NBC News reports that the $31 million tentatively approved by local officials for the next fiscal year will bring the total cost that Arpaio has forced onto taxpayers to $202 million by 2022. "Taxpayers in Arizona's most populated county are on the hook for lawyer bills and the costs of complying with massive court-ordered overhauls of the sheriff's office after a 2013 verdict concluded Arpaio's officers had profiled Latinos in traffic patrols that targeted immigrants," the report said.

Arpaio, who was convicted in 2017 of criminal contempt of court for disobeying a federal judge's order to stop racially profiling Latino drivers, lost his reelection bid to Penzone just days after being charged but has continued to remain unrepentant, the NBC News report indicates. When pressed on the hundreds of millions of dollars he has cost taxpayers, the disgraced former sheriff pointed his finger at immigrants, because that's just what racists do.

"On Monday, Arpaio said he doesn't regret carrying out the immigration patrols and contends his crackdowns still helped reduce taxpayer costs for providing education and health care to immigrants in the United States illegally," the report said. Ah, sure. Even though it was Arpaio's choices that led to local taxpayers being slapped with a $200 million dollar bill that may very well keep rising, its undocumented immigrants who are actually the ones who caused the waste. Blame them, Arpaio wants us to know.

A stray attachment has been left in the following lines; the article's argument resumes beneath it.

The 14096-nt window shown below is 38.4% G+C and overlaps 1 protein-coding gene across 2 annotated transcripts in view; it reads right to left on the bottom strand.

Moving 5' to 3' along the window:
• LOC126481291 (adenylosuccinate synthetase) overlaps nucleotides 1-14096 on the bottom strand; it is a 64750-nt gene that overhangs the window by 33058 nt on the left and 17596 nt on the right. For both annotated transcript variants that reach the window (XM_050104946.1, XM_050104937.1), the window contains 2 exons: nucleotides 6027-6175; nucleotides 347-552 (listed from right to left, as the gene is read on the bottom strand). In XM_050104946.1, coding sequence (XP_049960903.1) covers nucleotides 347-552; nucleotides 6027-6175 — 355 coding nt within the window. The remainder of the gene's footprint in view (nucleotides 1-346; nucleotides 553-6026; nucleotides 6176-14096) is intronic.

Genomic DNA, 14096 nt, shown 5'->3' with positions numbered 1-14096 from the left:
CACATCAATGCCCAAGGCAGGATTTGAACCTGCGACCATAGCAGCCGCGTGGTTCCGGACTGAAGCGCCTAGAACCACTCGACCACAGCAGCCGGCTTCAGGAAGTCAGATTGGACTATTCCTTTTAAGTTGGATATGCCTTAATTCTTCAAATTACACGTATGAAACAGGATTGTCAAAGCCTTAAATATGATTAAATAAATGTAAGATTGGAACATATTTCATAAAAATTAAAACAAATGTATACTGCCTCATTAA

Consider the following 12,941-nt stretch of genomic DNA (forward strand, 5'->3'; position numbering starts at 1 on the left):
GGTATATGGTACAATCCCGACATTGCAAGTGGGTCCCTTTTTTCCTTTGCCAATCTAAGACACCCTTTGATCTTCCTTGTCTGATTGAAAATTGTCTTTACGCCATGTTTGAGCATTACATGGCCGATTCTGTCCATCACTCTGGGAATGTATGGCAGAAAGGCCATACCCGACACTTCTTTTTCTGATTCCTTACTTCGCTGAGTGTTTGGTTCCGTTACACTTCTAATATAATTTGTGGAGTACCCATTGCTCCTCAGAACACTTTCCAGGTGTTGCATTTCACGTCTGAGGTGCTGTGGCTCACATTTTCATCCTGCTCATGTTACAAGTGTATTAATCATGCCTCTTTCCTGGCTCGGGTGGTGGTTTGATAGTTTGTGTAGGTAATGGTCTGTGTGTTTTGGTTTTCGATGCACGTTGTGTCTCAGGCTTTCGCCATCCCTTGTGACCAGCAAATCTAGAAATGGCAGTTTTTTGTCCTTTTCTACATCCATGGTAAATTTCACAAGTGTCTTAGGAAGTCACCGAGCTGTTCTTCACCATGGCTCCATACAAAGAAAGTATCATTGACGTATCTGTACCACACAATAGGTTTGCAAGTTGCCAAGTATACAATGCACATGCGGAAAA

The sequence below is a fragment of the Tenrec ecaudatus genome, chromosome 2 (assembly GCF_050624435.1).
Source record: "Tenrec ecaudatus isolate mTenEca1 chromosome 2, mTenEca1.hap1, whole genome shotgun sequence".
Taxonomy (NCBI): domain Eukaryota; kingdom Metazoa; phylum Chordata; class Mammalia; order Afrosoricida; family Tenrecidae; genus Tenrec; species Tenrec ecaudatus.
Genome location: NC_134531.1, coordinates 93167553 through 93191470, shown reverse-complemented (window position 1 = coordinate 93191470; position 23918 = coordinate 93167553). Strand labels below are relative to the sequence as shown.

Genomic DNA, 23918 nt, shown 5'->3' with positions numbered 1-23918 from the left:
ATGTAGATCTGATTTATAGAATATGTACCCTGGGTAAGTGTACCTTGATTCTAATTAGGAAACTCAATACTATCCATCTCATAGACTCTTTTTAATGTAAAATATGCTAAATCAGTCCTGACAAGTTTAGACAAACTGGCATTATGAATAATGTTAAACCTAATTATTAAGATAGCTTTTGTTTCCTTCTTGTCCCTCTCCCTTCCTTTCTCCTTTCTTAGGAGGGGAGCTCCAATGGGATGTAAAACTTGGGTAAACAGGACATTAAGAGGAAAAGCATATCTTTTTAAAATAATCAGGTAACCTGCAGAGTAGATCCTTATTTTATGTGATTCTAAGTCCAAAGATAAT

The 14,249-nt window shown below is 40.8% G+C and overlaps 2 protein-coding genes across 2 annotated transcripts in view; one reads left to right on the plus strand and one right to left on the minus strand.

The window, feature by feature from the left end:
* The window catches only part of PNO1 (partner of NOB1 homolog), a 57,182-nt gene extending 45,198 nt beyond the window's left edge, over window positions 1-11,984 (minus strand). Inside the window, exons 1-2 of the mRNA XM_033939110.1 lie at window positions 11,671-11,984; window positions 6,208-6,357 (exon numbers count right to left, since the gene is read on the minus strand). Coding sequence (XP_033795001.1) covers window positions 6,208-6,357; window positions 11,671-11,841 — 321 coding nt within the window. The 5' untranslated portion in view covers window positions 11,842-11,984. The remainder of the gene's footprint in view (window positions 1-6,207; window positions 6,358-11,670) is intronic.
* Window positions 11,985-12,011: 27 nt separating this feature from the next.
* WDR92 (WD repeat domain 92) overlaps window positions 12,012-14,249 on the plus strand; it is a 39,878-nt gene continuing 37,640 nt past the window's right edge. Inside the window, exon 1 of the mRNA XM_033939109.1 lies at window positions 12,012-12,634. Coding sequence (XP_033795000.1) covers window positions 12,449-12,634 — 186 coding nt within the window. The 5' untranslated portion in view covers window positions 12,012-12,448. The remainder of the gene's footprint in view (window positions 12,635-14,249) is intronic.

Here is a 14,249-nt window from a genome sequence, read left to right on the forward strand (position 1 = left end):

"It's a one-side type of story they (his critics) want to push out," NBC News reports Arpaio complained. "Don't blame me for the money being spent." But, to loosely paraphrase Bette Davis as Baby Jane Hudson yelling at Joan Crawford as Blanche Hudson in the classic movie Whatever Happened to Baby Jane, but it is, Joe, it is your fault!

The Associated Press reported last year that the $32 million approved for the current fiscal year made it the most expensive year in the case to date. In total, tens of millions have gone to independent officials monitoring the department and legal fees (Arpaio, of course, is on the hook for none of it), and other money going to hiring qualified staff, equipment, and training on how not to be a racist stormtrooper. Arpaio in the AP report again blamed someone else for his action's astronomical costs, but this time the judge who ordered the overhaul of his department.

Arpaio belonged in jail for the untold suffering he inflicted on immigrants and people of color in Maricopa County for years—he himself referred to his infamous tent city as a "concentration camp"—but was spared punishment following a pardon from the twice-impeached former president. At least a federal judge last year refused to also throw out his guilty verdict, so there's that. Verdict or no verdict, he's a guilt mfer.

Noemi Romero, one of the countless undocumented immigrants rounded up in Arpaio's terrorizing workplace raids, wondered in 2017 where her pardon was. "[O]ne day right before my lunch break, Arpaio's Sheriff's entered the store," she wrote in a diary here on Daily Kos. "They weren't looking for me but that didn't stop them from interrogating me, arresting me, and keeping me in their jail for sixty days while I awaited a trial that resulted in me being convicted of a felony and turned over to immigration agents for deportation. Because of a local group, Puente Arizona, and the work of my community I'm still here. But because of Arpaio's profiling and campaign against our families I have this extra mark against me now."